Skip to main content
Home » Sleep » Dr Ranj’s top tips will help you power down for a better night’s sleep

Dr Ranj (pictured above)

Furniture Village’s Sleep and Wellness Ambassador

Increasing numbers of us are dealing with the effects of insomnia. Learn some tips from Dr Ranj to improve your sleep health and increase your physical and mental wellbeing.

During Dr Ranj’s participation in Strictly Come Dancing in 2018, his professional dancing partner, Janette Manrara, had three expectations of him. “First, she wanted me to rehearse and give everything I could,” remembers Dr Ranj, who is also Sleep and Wellness Ambassador at retailer, Furniture Village. “Second, she wanted me to eat properly. Third, she wanted me to sleep — because whatever you’re doing, the likelihood is that you’ll do it better if you’ve slept well.”

Prioritise quality sleep for health

Dr Ranj’s advice: don’t scrimp on sleep. During sleep, our bodies repair tissue, rebalance hormones and promote growth, especially for younger people. Quality sleep boosts pain tolerance, strengthens immunity plus lowers risks of heart disease, stroke and cancer.

It also enhances mental performance crucial for learning and stress management. “There’s a misconception that sleep is when our bodies and brains switch off,” says Dr Ranj. “But, actually, it’s a very active process.”

Why many of us are having trouble sleeping

The trouble is increasing insomnia. In fact, according to a Furniture Village survey, 46% of us complain that we’re not getting enough sleep. The pace of modern life doesn’t help. “We try to fit more into our days than ever,” agrees Dr Ranj.

“This can spill over into our sleep time, making us stressed and anxious. Also, as a society, we’re collectively more stressed. We’re suffering from the after-effects of the pandemic, there are socio-political tensions and there’s a cost of living crisis. Plus, we’re on our screens a lot. Using them too close to bedtime is a mentally stimulating activity, and the light from the screens can interfere with sleep hormones.”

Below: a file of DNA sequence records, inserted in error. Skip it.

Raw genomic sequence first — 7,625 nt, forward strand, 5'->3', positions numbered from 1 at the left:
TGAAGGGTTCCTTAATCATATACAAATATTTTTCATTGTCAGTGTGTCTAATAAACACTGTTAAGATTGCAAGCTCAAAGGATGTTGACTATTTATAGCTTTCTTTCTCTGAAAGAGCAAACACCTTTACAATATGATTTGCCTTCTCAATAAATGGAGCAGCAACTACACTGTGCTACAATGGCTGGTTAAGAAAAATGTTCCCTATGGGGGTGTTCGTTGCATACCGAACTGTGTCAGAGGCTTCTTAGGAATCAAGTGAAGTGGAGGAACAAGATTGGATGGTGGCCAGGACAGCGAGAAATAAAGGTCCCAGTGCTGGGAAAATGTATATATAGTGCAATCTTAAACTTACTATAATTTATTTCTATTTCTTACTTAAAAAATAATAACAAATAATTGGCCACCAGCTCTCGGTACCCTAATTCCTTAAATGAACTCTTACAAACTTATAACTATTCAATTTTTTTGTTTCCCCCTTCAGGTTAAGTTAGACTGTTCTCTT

46% of us complain that we’re
not getting enough sleep.

Manage stress, move more, practice mindfulness

However, there are things you can do to get better sleep. Ask yourself how you are dealing with stress — are you thriving, surviving or drowning? — and get help if you need it.

Also, start moving more. “When your physical health gets better, your sleep gets better and you feel better,” says Dr Ranj. “And — as I discovered from dancing — when you move, your muscles release chemicals that flow around your body and into your brain and have a direct antidepressant effect.” Additionally, there are mindfulness and breathing techniques you can use to calm the stress response and help you drift off.

Better sleep environment for quality rest

Establish a good sleep routine with what Dr Ranj calls a ‘power down hour.’ That means no screens before bedtime and watching your caffeine intake. Your bedroom should be cool, calm, quiet and dark, with a comfortable pillow and mattress that signals to your body that it’s time to sleep. If your mattress is more than seven years old, consider changing it.

“Comfort is important to sleep quality,” notes Dr Ranj. “There’s a lot of technology that goes into mattress development, so whether you prefer a softer or firmer mattress, it’s worth going into a store to try before you buy — and talk to the retailer about what will be best for you. Go for the best your budget and space will allow because a mattress is an investment in your wellbeing.”

Don’t underestimate sleep and sleep issues

If you’re taking steps to improve your sleep but still having problems, see your GP, or speak to a trained sleep advisor. The Sleep Charity, in partnership with Furniture Village, offers a confidential National Sleep Helpline service. Dial 03303 530 541.

Never underestimate the healing and revitalising power of sleep. “On TV, when I talk about being healthy, the first thing I’ll point to is the importance of diet and exercise,” says Dr Ranj. “But we shouldn’t forget that sleep is important too. We need to think of it as an essential part of life.”

Call the National Sleep Helpline: 03303 530 541

Next article